UPPCO’s customers need bold solutions for problems

elise matz

The fact that UPPCO’s residential electricity rates are among the highest in the continental United States is old news to the people who pay the bills each month. As of June 1, the utility’s household rates were 68% higher than the Michigan average, in a state that has the 12th highest rates rates in the country.

So why is UPPCO electricity so expensive? And what’s our way out of this mess?

The answer to the first question lies, in part, with the utility’s history. As late as the mid-1930s, 90 percent of America’s rural homes did not have electricity. But the Keweenaw Peninsula was one of the first regions of the country to be electrified due to the copper mining boom that took place there from around the 1850s through 1910.

According to UPPCO’s website, the Peninsula Electric Light and Power Company was formed in 1884, just five years after Edison invented the lightbulb. Later, it was acquired by one of the three companies that would merge to form UPPCO in 1947.

There was a very early profit motive in providing parts of the U.P. with electricity. Meanwhile, some areas had to wait longer. After Franklin D. Roosevelt signed the Rural Electrification Act in 1936, nonprofit cooperatives formed in agricultural districts to serve homes and businesses there.

Today, some portions of the U.P. are served by member-owned electric cooperatives. Co-op customers have the ability to elect representative boards from among their membership to oversee the utilities’ operations. Additionally, co-ops are not driven by profit, but aim to keep rates affordable and foster economic development.

In contrast, investor-owned utilities like UPPCO are regulated by the Michigan Public Service Commission. By state law, they are allowed up to a 10 percent profit on money they invest in infrastructure and running their business.

In the past, UPPCO’s profits have been uneven at best. The fault in no way lies with the company’s dedicated employees. In fact, a recent white paper by a Green Bay-based utility industry analyst named Robert Benninghoff concluded that UPPCO’s day-to-day operations are likely as efficient as they ever have been.

Rather, Benningoff concludes that the utility’s low customer density (only 12 customers per square mile) and rugged service territory (spread across 10 UP counties) make it difficult to predict what revenues will be from year to year.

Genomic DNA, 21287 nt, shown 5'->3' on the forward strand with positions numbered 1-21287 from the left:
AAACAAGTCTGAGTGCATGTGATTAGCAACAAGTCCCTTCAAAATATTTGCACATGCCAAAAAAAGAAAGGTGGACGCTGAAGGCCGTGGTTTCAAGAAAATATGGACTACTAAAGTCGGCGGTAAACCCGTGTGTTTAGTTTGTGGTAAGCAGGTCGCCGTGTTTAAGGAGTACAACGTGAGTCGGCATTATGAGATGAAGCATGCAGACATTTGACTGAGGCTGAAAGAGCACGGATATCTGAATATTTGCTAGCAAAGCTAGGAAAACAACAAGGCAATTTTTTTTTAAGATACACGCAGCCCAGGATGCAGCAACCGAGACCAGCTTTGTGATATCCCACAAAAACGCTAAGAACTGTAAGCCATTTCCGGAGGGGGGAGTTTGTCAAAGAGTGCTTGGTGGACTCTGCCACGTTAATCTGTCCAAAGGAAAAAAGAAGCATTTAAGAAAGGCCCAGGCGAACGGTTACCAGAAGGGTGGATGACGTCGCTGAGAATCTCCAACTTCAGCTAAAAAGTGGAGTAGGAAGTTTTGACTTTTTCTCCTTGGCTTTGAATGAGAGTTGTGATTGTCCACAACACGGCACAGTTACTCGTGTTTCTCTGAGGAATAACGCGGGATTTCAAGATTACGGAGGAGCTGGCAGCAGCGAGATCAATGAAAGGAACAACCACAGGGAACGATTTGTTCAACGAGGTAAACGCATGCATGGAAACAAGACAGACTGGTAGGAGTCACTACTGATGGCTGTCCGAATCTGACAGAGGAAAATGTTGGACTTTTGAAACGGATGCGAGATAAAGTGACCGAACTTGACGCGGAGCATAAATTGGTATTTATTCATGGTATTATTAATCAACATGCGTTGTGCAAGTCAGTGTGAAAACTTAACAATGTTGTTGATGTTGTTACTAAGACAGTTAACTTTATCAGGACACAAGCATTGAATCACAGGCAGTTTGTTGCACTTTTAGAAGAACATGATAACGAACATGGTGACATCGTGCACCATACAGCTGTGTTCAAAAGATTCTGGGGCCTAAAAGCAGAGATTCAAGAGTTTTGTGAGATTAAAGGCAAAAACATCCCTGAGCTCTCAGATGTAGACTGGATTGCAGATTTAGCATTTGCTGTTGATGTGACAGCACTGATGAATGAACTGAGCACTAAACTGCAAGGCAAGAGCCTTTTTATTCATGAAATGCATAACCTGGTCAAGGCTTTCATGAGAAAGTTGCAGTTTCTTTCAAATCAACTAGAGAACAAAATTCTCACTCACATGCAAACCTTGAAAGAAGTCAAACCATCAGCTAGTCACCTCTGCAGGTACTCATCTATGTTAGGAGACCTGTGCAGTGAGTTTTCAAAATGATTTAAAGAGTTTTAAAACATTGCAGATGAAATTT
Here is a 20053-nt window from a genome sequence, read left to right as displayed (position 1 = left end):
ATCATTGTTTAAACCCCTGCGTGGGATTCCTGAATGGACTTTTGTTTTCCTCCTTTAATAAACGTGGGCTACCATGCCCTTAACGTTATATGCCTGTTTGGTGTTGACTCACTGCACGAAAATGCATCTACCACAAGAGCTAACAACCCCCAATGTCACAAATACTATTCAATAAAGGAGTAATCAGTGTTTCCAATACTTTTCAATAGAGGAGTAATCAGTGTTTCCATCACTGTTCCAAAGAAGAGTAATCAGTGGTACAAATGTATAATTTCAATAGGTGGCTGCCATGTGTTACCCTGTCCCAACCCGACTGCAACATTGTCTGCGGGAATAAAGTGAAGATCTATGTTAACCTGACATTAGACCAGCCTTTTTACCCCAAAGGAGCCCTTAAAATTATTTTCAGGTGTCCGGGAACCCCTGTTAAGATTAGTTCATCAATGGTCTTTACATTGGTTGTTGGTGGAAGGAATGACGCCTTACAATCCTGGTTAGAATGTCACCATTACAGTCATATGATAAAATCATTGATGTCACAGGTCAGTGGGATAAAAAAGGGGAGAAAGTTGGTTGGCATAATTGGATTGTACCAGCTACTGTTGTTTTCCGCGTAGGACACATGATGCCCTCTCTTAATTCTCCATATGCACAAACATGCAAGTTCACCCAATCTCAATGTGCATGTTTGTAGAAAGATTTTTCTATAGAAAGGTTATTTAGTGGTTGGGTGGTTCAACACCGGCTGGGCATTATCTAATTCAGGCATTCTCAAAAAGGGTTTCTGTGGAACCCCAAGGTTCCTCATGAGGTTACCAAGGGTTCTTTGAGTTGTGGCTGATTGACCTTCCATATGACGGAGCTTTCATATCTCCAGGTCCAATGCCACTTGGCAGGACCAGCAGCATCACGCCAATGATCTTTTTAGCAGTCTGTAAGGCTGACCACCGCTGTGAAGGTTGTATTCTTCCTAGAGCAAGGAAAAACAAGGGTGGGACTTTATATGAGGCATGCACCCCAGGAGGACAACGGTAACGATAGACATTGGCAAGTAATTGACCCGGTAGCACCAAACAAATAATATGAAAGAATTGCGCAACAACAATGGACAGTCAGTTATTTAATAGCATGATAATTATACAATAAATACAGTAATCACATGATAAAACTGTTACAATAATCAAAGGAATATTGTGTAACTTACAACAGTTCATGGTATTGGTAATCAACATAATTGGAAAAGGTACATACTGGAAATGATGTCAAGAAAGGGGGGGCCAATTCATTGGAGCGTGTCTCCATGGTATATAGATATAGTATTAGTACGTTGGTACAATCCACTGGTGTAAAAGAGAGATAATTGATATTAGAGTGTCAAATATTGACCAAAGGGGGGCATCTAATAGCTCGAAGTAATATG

But UPPCO’s owner, a London-based private equity firm named Basalt Infrastructure Partners, is doing the best it can to profit from its investment. In order to squeeze as much money as it legally can from the utility, Basalt embarked on a risky financial engineering strategy to double-leverage its investors’ stake in UPPCO to achieve a maximum possible return.

As a result, Moody’s Investors Service recently downgraded UPPCO’s holding company debt rating to Ba-1, which is below investor grade and, by definition, “judged to have speculative elements and is subject to substantial credit risk.”

To make matters worse, because UPPCO’s holding company is owned by a private equity firm, we don’t know exactly why. Private equity firms are not required to file financial information with the Federal Securities and Exchange Commission–which is unusual for a publicly regulated utility.

We can do better. Michigan’s utility laws are supposed to ensure that customers have affordable power. Monopoly utilities are here to serve us, their customers–not enrich foreign investors.

In the past, UPPCO has signaled it would be interested in acquiring some of the UP’s nonprofit electric utilities under the guise of “synergy.” While collaboration is an idea seriously worth considering, I would hate to see a London-based private equity firm driving that process.

Instead, it’s time for ratepayers, our state’s legislators and Attorney General, and regulators at the Michigan PSC to strike a new path.

In the short-term, we must demand as much transparency as possible from UPPCO. Ratepayers deserve to have access to the holding company’s financial data in order to make educated judgements about the utility’s future.

But a long-term solution should go farther than that.

It is time to seriously consider alternatives to for-profit ownership of UPPCO. It may have made sense for the U.P. in 1884, but it presents a serious threat to our economic well-being today. Given the utility’s geographic challenges and low customer density, investors will always be challenged to turn a profit and provide customers with affordable service. So why do we keep trying?

Yoopers deserve to be in charge of their energy future. Let’s join together and to plan to convert UPPCO to a member-owned rural electric cooperative.

Editor’s note: Elise Matz is a Marquette resident and a former political staffer. In 2019, she was appointed to the state of Michigan’s Utility Consumer Participation Board, which provides grants to nonprofit residential ratepayer watchdog groups. You can find her in-depth analysis, “What’s the Deal With UPPCO?” on her Facebook page, Spark U.P., or on Twitter at @UPEnergySpark.


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